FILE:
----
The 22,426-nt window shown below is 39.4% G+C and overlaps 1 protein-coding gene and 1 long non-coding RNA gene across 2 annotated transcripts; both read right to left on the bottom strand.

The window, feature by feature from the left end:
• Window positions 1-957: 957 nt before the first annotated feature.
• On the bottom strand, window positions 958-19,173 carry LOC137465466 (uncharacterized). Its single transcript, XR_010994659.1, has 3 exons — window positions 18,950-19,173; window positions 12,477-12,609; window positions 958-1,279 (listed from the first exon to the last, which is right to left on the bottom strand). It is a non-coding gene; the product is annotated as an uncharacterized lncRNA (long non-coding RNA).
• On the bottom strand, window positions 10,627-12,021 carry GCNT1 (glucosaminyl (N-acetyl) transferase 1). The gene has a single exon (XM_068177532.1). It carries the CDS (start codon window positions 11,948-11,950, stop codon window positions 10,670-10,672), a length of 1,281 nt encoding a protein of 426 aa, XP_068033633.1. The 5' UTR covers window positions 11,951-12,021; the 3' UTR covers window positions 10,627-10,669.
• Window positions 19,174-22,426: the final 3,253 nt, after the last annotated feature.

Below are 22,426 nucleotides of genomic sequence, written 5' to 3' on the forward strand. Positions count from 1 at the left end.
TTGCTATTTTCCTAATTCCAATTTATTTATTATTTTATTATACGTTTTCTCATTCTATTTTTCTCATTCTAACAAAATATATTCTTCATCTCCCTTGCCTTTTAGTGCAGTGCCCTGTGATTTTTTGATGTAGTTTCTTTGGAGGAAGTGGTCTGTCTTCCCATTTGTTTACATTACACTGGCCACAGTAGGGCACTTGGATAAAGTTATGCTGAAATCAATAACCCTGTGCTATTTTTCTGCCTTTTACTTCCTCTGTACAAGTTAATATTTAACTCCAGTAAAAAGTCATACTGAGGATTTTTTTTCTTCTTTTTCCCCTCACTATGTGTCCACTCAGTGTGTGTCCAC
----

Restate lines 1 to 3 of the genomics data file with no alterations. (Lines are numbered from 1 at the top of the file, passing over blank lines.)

The 22,426-nt window shown below is 39.4% G+C and overlaps 1 protein-coding gene and 1 long non-coding RNA gene across 2 annotated transcripts; both read right to left on the bottom strand.

The window, feature by feature from the left end:
• Window positions 1-957: 957 nt before the first annotated feature.